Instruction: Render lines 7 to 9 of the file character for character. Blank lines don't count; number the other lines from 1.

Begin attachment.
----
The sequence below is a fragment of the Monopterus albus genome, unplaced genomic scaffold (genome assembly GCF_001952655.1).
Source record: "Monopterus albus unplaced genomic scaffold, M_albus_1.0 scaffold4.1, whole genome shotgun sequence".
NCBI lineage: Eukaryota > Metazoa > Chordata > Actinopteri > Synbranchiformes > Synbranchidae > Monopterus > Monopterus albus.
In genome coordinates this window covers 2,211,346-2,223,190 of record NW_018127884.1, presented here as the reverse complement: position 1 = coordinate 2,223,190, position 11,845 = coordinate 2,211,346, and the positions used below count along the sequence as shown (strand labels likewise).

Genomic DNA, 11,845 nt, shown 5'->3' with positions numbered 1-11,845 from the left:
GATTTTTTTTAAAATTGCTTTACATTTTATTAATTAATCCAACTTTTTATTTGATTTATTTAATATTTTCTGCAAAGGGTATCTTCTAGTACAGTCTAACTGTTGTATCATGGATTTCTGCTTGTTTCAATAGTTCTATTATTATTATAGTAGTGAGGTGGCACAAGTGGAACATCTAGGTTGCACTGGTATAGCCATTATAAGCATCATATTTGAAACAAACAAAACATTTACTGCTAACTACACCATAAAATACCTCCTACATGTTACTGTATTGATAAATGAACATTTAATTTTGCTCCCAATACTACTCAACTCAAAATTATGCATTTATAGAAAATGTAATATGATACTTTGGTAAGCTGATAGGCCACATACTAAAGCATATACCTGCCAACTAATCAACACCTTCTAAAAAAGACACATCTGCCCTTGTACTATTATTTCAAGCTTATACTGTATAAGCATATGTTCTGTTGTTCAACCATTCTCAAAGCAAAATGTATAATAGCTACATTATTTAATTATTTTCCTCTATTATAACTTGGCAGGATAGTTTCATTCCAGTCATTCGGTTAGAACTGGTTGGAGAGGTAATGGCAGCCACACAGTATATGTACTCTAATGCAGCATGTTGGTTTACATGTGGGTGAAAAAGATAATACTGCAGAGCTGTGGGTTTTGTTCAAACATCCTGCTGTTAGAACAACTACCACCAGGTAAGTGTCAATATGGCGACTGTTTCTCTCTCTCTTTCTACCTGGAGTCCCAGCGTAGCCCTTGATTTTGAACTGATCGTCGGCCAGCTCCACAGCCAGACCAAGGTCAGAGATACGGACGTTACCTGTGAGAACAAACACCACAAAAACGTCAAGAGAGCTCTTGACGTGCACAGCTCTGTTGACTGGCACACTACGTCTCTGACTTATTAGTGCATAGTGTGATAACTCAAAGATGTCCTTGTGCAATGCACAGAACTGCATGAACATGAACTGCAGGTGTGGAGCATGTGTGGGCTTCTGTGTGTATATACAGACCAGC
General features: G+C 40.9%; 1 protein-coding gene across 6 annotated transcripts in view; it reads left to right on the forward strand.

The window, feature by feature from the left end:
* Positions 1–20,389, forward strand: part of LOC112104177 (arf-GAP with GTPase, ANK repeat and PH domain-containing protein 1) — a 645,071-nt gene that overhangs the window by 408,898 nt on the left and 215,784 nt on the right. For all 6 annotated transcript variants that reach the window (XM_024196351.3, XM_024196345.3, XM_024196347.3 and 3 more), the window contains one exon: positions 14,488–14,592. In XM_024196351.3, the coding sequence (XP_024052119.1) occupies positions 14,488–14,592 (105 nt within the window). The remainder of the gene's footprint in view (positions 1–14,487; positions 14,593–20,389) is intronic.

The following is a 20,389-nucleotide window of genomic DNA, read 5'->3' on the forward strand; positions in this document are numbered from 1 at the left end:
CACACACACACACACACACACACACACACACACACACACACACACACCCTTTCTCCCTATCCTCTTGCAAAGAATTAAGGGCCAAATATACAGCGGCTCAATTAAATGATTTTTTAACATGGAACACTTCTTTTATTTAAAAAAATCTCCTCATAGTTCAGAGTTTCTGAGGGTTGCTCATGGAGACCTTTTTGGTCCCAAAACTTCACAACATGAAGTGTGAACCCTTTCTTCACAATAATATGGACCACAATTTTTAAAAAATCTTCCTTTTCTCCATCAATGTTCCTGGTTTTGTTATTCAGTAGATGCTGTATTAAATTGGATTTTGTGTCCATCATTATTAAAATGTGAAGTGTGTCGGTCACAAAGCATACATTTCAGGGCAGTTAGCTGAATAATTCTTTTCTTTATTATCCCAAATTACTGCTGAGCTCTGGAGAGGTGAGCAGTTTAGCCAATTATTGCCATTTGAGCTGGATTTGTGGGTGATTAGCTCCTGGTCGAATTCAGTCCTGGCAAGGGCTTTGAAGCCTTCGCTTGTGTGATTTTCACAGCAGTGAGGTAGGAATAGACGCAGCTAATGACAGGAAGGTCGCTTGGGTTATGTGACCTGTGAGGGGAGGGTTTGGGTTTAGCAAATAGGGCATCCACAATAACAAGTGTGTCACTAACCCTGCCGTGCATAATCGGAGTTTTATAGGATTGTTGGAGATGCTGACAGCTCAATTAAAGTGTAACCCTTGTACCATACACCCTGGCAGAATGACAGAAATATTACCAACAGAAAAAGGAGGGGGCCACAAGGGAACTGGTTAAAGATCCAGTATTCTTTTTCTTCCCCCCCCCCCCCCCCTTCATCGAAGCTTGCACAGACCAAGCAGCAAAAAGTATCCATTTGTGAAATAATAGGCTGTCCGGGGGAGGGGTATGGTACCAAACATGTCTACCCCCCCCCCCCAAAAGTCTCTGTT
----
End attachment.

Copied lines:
General features: G+C 40.9%; 1 protein-coding gene across 6 annotated transcripts in view; it reads left to right on the forward strand.

The window, feature by feature from the left end:
* Positions 1–20,389, forward strand: part of LOC112104177 (arf-GAP with GTPase, ANK repeat and PH domain-containing protein 1) — a 645,071-nt gene that overhangs the window by 408,898 nt on the left and 215,784 nt on the right. For all 6 annotated transcript variants that reach the window (XM_024196351.3, XM_024196345.3, XM_024196347.3 and 3 more), the window contains one exon: positions 14,488–14,592. In XM_024196351.3, the coding sequence (XP_024052119.1) occupies positions 14,488–14,592 (105 nt within the window). The remainder of the gene's footprint in view (positions 1–14,487; positions 14,593–20,389) is intronic.